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Apocalypse Now Redux

It's amazing to realize that, within the span of a decade, Francis Ford Coppola directed three of the greatest American films of the 20th century: Godfather I and II and Apocalypse Now. While you could have long arguments about which movie is the best, Apocalypse Now is undeniably the most ambitious. Now, 22 years after its original release, Coppola is re-releasing Apocalypse Now with an additional 49 minutes of  never-before-seen footage.

The story, adapted from Joseph Conrad's Heart of Darkness, is about the journey of a man up a river. Captain Willard (Martin Sheen in an awe-inspiring performance) has been sent by Army Intelligence to kill one
of its own men, Colonel Kurtz (Marlon Brando). Kurtz has forsaken the chain of command and started his own private army, and Willard is to "terminate him, with extreme prejudice."

To get up the river, he rides along on a small boat with four enlisted men (including one played by a very young-looking Laurence Fishburne). They encounter Colonel Kilgore (Robert Duvall as a force of nature) and have the fortune of experiencing one of his trademark helicopter assaults, with Wagner blaring from the speakers. Farther along on their expedition, they meet some Playboy playmates, a leaderless battalion, and finally Kurtz himself.

This quest, literally and figuratively, is a harrowing one. Some men will die and even those who survive will be permanently altered. Coppola's searing vision of the Vietnam war is not only a startling anti-war film but
a deeply profound exploration of the human condition. What are we when our societal conventions, laws, and norms are stripped away? When we truly reach the "heart" of the matter and we're answerable only to ourselves, what are we really like?

Coppola's vision is helped immeasurably by Vittorio Storaro's astonishing cinematography. The striking opening sequence of Willard's miserable hotel room, the helicopter assault on a small Vietnamese village, the deceptively placid river shots, and Kurtz's compound (surrounded by decapitated bodies and skulls) are images that will stick in the mind of anyone who's seen the film. But maybe the most powerful visual scene is when Willard's boat stops at the Do Lung bridge. Shot in complete darkness with only brief flashes of gunfire, it is one of the most horrifying scenes in all of cinema. "Who's the commanding officer here, soldier?" Willard asks. The sharp reply comes back, "Aren't you?!"

This is just one of many great lines in the script by John Milius, Michael Herr, and Coppola. "Charging a man with murder in this place was like handing out speeding tickets at the Indy 500" and "I love the smell of napalm in the morning" are two of the more quotable ones. Even more impressive, though, is how Apocalypse Now incorporates and expands on Conrad's Heart of Darkness. There aren't many great literary adaptations in movies, particularly of well-written books, but this is one of them. Apocalypse Now faithfully follows Conrad's narrative arc while still remaining true to the Vietnam War setting. It is a most impressive combination.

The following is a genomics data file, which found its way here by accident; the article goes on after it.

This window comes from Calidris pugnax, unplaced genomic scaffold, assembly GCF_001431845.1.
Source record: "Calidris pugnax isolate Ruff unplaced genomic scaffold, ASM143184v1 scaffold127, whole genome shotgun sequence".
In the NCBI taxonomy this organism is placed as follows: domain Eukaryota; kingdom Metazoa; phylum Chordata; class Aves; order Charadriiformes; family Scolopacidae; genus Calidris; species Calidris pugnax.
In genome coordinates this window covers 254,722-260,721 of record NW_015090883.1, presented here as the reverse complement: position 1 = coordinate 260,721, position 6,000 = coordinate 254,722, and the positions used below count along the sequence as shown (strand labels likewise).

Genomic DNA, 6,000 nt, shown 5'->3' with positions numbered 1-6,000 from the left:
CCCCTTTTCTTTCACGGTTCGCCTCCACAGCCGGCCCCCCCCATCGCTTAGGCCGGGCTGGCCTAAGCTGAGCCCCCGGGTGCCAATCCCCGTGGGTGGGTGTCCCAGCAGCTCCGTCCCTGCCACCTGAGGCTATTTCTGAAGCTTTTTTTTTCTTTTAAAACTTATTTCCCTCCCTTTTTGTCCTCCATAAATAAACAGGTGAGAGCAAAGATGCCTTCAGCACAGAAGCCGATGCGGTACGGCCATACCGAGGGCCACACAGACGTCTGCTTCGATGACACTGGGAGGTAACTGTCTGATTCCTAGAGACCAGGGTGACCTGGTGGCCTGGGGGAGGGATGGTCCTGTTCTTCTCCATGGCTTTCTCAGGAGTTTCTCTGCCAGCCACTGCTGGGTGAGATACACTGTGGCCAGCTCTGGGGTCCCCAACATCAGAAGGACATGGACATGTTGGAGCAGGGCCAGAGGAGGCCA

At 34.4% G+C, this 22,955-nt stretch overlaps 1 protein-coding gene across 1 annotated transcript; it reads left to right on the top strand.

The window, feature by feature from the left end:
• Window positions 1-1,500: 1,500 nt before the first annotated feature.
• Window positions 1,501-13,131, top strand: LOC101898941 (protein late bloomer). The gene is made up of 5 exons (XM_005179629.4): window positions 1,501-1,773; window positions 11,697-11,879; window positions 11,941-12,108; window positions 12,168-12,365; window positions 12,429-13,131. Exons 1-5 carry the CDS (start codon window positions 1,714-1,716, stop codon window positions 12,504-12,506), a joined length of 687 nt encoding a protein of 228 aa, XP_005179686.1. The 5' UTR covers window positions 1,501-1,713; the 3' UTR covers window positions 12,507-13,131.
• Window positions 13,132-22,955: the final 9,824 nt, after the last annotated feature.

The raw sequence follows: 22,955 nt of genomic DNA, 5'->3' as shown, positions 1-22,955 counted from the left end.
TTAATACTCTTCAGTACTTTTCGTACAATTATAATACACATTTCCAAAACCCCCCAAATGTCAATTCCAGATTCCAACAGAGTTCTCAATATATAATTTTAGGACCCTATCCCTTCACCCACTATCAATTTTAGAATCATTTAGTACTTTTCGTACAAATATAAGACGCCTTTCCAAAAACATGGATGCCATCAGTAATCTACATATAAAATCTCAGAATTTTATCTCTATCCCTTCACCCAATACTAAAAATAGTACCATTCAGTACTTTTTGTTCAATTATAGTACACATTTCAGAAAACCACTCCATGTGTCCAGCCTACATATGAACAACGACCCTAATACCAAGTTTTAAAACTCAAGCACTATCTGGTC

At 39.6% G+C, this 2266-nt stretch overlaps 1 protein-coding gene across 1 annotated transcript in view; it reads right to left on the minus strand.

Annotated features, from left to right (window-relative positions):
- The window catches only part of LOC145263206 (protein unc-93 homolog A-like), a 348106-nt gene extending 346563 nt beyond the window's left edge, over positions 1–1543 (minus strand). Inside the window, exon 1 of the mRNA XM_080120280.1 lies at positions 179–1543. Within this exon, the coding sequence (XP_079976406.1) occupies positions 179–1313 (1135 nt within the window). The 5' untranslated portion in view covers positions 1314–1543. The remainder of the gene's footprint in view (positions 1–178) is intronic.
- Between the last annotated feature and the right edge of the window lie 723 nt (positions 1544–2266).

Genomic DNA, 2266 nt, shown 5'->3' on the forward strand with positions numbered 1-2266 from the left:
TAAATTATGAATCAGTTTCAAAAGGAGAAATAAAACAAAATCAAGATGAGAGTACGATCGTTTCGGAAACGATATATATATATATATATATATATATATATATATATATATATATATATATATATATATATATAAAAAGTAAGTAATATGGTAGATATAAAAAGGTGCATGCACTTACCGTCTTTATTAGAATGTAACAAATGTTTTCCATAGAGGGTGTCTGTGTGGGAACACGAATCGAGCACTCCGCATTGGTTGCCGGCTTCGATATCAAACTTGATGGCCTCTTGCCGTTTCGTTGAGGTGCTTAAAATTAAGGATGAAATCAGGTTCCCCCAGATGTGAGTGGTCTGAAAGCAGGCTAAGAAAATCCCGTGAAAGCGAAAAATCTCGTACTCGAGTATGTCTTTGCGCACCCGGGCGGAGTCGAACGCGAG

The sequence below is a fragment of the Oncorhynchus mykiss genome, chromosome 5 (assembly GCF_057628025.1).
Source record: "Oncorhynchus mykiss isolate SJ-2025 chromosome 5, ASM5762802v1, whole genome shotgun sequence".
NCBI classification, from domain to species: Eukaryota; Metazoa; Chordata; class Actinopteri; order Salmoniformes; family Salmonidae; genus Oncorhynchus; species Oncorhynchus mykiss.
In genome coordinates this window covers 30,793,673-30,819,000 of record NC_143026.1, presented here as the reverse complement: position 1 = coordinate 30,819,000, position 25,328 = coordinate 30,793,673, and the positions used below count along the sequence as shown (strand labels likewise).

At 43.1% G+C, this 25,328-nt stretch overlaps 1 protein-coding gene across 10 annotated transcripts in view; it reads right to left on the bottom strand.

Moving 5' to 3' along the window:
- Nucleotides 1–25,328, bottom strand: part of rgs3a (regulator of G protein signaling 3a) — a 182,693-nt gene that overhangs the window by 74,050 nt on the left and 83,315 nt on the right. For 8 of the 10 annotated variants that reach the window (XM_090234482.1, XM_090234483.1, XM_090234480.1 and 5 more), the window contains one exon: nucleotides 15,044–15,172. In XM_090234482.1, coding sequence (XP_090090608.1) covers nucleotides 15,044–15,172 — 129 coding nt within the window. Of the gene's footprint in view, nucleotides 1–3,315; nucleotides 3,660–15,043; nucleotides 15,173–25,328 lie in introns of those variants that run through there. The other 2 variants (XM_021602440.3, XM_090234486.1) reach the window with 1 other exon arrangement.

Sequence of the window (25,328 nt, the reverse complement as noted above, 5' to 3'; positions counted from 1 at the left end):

Equally impressive is the acting. Martin Sheen perfectly captures a man coming to grips with himself but losing his grip on reality. His slow descent into darkness is compelling. The famously incorrigible Brando gives
a haunting performance as Kurtz. And as Anthony Lane wrote in last week's New Yorker, has there ever been a better cameo than Robert Duvall's? His Colonel Kilgore (an appropriate name) might be the best thing about
Apocalypse Now, and that's saying a lot.

I wish I could say as much about the 49 minutes that have been added for this version. The Playboy bunny sequence has been expanded (Captain Willard and his men rendezvous with the ladies later on), and there are a couple of extra conversations between Willard and his men, and Willard and Kurtz. The longest scene, though, takes place at a French plantation where Willard has dinner with a group of colonialists who are determined to stick it out. Though each of these additions provides a greater context for the film (the Playboy bunny scene is heartbreaking), they also have the result of dragging out what is already a long movie. That's particularly true of the plantation sequence, which comes towards the end of the film and pretty much brings the narrative to a screeching halt.

Nonetheless, Apocalypse Now Redux is absolutely required viewing, especially if you've never seen it on the big screen before. It is a masterpiece in every sense of the word and a thought-provoking and deeply
unsettling portrait of what lies at the heart of all of us. 

by J. Robert Parks 8/13/2001


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